Western democracy keeps trundling on....... where are all your Communist comrades these days? Thinned-out somewhat in the last 25 years no?
captam - another champion of kleptocracy! keep posting buddy, and maybe some of the loot will be shared with you.
@wwong888: At least captam attempts to present his views and arguments to the best he can. Can't say the same about you as your comments are mostly insulting and non-constructive.
This good professor must be smoking pot or else himself having been brainwashed: "diminsihing old guards' role in Chinese politcis", "work ... through party rank and file for 18 months... ". It all sounds like CCP is the most democratic organization on this planet. Rather, CCP has always been and is the best organized and controlled apparatus on earth - of its members and the populace. One may only pity his students in his teaching of "national education".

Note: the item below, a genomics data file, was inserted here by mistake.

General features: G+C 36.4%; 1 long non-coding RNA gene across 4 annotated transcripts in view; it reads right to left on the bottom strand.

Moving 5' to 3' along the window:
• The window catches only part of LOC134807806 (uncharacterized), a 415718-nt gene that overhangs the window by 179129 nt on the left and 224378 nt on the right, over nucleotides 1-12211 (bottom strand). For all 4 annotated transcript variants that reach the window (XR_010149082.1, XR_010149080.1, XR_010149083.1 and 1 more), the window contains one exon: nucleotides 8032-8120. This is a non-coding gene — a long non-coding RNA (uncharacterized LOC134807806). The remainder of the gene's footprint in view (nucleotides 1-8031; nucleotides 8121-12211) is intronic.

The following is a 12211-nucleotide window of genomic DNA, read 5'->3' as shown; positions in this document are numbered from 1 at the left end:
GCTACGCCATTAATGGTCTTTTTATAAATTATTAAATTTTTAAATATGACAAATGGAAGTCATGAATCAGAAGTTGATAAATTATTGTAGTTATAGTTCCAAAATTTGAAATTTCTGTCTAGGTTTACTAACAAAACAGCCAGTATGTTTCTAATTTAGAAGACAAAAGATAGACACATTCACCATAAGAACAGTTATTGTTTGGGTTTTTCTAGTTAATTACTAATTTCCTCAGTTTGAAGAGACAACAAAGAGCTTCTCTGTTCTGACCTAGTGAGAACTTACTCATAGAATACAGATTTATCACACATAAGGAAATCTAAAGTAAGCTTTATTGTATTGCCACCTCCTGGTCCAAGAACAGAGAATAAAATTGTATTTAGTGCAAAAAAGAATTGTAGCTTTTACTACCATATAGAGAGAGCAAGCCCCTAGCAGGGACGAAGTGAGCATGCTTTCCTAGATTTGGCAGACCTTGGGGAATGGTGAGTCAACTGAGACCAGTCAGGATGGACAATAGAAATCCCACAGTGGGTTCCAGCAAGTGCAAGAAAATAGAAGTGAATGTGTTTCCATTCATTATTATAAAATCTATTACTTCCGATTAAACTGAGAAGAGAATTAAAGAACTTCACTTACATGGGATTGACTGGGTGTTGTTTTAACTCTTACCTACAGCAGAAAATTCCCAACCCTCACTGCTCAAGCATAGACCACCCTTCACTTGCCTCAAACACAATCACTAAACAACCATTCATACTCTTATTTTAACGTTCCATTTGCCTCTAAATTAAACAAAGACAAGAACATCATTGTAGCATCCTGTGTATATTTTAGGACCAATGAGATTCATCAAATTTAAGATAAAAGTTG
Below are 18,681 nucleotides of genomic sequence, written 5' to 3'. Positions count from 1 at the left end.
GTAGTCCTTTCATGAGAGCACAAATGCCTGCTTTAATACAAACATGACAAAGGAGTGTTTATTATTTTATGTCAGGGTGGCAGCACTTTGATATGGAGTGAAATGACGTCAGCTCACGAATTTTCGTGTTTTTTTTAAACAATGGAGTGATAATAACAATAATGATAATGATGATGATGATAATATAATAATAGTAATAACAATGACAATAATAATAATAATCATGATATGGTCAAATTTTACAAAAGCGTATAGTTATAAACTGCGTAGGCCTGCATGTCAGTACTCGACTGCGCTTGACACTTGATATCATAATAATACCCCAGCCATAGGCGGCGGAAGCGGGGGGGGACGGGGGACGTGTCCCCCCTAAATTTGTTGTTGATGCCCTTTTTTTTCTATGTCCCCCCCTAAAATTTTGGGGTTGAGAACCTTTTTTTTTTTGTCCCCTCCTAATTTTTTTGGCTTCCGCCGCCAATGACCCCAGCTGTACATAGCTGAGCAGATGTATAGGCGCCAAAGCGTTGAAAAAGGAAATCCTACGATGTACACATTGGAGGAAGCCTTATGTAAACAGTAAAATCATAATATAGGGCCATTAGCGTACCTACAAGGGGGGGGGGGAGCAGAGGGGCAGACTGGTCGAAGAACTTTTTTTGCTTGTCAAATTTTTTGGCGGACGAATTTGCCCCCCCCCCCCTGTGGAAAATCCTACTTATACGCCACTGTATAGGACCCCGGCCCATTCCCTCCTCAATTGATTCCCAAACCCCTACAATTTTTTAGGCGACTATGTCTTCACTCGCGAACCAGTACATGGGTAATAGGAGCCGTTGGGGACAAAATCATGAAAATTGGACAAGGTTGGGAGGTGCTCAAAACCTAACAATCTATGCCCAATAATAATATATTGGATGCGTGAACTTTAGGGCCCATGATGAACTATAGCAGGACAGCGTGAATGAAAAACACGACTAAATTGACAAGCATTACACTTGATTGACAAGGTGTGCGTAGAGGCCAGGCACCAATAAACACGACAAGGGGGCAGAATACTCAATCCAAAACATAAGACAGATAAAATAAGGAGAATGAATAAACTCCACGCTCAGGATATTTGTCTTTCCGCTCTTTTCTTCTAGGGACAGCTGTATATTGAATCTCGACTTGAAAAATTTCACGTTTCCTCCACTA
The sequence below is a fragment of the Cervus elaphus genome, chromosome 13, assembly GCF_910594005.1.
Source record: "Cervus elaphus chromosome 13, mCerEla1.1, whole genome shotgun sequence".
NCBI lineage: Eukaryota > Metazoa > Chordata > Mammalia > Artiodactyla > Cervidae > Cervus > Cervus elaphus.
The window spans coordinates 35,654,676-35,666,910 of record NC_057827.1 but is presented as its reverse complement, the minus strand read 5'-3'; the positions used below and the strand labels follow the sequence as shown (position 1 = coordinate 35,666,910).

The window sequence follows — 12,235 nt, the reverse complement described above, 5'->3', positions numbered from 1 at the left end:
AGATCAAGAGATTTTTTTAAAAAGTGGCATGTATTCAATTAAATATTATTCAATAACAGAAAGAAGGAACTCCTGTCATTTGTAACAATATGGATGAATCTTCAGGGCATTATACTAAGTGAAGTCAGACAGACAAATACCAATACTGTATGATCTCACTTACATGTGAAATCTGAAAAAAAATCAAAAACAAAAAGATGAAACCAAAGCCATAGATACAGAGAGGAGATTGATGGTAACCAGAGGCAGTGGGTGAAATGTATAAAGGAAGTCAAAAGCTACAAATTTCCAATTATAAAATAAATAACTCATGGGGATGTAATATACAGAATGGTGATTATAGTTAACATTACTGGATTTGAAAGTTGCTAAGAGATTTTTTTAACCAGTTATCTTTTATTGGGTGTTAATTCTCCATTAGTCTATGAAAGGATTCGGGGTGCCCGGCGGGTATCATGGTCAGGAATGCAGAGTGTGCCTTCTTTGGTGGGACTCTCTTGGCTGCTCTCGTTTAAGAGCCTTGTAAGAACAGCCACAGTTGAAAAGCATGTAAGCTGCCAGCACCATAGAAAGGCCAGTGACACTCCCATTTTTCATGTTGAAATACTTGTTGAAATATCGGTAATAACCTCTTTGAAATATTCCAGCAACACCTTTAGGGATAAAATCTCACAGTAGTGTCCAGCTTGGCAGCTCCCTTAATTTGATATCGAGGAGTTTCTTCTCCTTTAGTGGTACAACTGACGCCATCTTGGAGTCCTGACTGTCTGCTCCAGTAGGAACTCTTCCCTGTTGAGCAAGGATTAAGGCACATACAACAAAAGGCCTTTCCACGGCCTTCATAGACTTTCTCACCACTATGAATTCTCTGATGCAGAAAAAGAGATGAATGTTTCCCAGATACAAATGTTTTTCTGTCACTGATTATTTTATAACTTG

Is the editorial page of the SCMP now a communist party mouthpiece?
Actually, diverse viewpoints are appreciated. Though not a fan of the selfish, corrupt and morally bankrupt CCP, I like to read opinions from other sides to gauge how they think and try to understand their thought processes.
Appreciating all sides is important regardless of how repugnant one might think the other is.